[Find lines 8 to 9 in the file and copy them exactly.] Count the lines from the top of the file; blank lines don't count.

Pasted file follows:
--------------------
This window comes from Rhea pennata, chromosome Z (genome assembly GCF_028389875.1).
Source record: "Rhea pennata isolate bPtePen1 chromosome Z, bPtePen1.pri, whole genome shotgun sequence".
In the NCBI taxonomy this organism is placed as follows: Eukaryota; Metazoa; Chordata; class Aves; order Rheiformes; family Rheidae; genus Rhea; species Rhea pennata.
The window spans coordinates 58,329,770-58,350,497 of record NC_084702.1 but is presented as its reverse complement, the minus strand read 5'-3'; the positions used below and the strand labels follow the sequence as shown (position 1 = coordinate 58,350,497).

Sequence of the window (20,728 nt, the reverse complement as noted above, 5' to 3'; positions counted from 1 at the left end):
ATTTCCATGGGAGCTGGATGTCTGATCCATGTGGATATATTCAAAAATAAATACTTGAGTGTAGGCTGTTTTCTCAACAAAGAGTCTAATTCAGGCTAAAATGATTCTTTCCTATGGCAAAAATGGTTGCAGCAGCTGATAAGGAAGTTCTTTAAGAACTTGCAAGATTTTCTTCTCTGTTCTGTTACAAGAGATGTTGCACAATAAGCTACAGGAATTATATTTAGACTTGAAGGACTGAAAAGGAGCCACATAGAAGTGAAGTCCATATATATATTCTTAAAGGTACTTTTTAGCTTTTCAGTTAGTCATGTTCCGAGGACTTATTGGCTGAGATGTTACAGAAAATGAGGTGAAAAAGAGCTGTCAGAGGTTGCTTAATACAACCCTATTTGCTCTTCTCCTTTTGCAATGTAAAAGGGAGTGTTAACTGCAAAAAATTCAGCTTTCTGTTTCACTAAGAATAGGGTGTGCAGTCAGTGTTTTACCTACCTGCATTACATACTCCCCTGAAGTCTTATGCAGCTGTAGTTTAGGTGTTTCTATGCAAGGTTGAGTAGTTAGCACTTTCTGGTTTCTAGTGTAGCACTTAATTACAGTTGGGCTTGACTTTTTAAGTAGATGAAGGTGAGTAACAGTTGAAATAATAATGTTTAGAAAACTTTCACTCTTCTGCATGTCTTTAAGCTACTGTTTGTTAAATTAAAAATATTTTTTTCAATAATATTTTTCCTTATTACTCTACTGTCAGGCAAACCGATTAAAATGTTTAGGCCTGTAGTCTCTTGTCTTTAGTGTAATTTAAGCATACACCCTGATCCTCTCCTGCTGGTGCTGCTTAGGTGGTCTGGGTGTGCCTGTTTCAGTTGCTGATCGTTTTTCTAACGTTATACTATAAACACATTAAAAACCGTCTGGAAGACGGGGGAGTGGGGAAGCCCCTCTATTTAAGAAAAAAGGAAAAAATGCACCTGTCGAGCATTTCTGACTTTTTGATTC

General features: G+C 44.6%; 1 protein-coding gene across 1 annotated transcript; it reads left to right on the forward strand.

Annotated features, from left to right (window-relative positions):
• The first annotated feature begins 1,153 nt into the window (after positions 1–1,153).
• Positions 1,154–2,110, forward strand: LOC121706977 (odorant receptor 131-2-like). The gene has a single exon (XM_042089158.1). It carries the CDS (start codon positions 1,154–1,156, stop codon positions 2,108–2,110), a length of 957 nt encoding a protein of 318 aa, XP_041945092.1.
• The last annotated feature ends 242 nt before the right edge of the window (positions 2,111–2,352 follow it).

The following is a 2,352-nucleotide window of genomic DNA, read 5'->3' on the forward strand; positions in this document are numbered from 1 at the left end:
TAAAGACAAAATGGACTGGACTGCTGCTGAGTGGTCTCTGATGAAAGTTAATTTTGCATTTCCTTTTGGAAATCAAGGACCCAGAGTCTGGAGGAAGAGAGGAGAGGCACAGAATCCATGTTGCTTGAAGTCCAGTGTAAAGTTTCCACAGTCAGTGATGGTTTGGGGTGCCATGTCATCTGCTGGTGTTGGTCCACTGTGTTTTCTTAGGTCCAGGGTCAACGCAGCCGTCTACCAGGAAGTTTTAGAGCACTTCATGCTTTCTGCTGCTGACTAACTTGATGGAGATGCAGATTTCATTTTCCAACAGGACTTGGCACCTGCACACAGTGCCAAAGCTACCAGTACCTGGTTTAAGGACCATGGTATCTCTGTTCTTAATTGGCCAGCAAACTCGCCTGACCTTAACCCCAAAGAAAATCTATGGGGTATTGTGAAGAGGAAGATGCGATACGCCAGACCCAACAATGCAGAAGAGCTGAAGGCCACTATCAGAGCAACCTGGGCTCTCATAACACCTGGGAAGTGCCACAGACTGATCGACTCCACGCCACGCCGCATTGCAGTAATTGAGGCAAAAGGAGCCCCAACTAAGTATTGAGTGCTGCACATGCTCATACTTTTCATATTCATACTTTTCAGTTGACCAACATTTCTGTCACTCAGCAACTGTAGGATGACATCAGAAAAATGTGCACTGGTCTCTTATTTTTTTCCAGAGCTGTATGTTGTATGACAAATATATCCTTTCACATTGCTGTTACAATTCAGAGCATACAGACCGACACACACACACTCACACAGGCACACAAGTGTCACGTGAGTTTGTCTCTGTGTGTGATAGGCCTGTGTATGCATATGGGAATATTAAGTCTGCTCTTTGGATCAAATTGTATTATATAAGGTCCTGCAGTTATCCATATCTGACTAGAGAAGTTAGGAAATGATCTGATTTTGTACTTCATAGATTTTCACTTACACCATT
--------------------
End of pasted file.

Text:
Annotated features, from left to right (window-relative positions):
• The first annotated feature begins 1,153 nt into the window (after positions 1–1,153).